seen @ Kew Gardens Cinemas, Kew Gardens, Queens, NY
There are a lot of good and bad aspects to the Oscar season. On the one hand, it kinda sucks that so many of the quality movies get squeezed into the final two months of the calendar year instead of being spread out over the other ten months. Then again, as a movie fan, it is kinda nice to have this time of year to look forward to, especially if you've read about certain films playing film festivals like Cannes and Toronto and getting great receptions.
For my part, I don't try to see every potential Oscar contender. I can't. Part of it is financial, but also because it gets tiring. In my experience, it becomes less about appreciating the movies as movies and more about a race. I remember in 1997 - which was a very good year for movies - I tried to watch a bunch of contenders in one week in late December, all in Manhattan. Never again. It had nothing to do with the quality of the films (I don't even remember which ones; I know one was Jackie Brown); I just caught up in the Oscar race and felt like I had to see everything as soon as possible and as a result I forgot to take time to really appreciate the movies.
When I covered the Urbanworld Film Festival this year, it was different. I was seeing movies I had never even heard about before, for free thanks to my press badge, in a limited time period, in one location. Who knew when (or even if) I'd get to see some of those films again? I didn't have that excuse in 1997. If I had bothered to take my time with those movies, which would play for longer periods of time in theaters all over the city, maybe they'd stand out in my mind more.
Anyway, I also say this to explain why you may not see me write about certain films from this Oscar season. I've settled into writing about three movies a week for months now, and even that feels like much at times. I want to see the contenders, but I refuse to knock myself out trying to see them all, or even close to it. So I make choices. If I can wait for a movie to come to the Kew Gardens where I can see it cheaper, I do. If I see a potential contender looks like it's bombing, I know to avoid it. If I can wait until January to see a contender, I will. And if a certain movie simply doesn't appeal to me for whatever reason, even if it is a contender, I'll pass on it.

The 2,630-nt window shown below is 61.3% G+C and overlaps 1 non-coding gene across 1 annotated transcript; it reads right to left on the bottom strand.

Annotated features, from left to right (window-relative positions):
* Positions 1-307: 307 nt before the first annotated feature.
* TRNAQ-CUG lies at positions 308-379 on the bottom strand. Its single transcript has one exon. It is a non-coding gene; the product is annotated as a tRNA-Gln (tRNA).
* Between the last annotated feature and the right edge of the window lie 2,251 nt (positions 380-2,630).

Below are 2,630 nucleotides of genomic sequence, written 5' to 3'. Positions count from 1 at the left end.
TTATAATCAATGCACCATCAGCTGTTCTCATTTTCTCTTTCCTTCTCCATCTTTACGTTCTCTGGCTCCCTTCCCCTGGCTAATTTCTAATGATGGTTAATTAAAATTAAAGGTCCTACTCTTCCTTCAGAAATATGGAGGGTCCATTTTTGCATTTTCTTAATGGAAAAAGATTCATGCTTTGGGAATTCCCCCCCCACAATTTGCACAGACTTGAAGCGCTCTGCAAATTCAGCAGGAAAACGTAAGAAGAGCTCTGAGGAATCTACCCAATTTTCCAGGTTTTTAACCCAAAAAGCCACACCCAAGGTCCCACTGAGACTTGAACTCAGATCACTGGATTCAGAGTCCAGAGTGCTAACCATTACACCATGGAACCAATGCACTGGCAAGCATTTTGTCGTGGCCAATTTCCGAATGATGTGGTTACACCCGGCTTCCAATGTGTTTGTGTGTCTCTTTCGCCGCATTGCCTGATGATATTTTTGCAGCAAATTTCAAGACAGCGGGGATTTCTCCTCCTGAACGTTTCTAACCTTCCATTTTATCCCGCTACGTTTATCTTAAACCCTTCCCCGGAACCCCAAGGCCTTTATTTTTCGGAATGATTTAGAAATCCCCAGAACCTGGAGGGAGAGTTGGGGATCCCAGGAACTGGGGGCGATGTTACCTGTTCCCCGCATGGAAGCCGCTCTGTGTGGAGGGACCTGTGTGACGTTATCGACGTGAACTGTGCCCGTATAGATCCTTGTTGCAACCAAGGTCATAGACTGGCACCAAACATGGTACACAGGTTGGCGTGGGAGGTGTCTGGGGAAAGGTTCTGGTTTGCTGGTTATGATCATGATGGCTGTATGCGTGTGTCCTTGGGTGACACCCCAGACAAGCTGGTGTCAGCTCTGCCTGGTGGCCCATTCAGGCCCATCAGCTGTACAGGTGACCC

The Descendants is a good example of this process. It's a movie I had been reading about for weeks, one that had gotten rave reviews at film festivals, and was touted as a major Oscar contender. As a result, I was eager to see it, but I knew it would eventually play at the Kew Gardens after opening in Manhattan, so I was willing to wait a couple of extra weeks and save some money. (I should also say that I'm fully aware of this luxury I have - the ability to pick and choose where and when to see movies like this, and I'm grateful for it. When I lived in Columbus, it wasn't a choice - the art house theaters there would always get their movies later than those in New York or LA - but at least we got them.)
The Descendants is also the kind of film that I want to be able to think about for awhile. It's an outstanding achievement; deeply moving and thoughtful. The dying-wife-and-mother element made me think of my father's final months of life, although unlike the movie, I didn't have any kind of issues with him that complicated my feelings for him. I do remember the hurt, though, the great sense of loss, and it was hard not to think on that as I watched this.
I think we who write about film ought to take more time to reflect on the movies we write about. The need to consistently provide content for our blogs and websites has the potential to preclude our enjoyment of the films sometimes, especially if we, like certain film critic groups, are in a rush to proclaim our opinions of them before everyone else. Just a thought.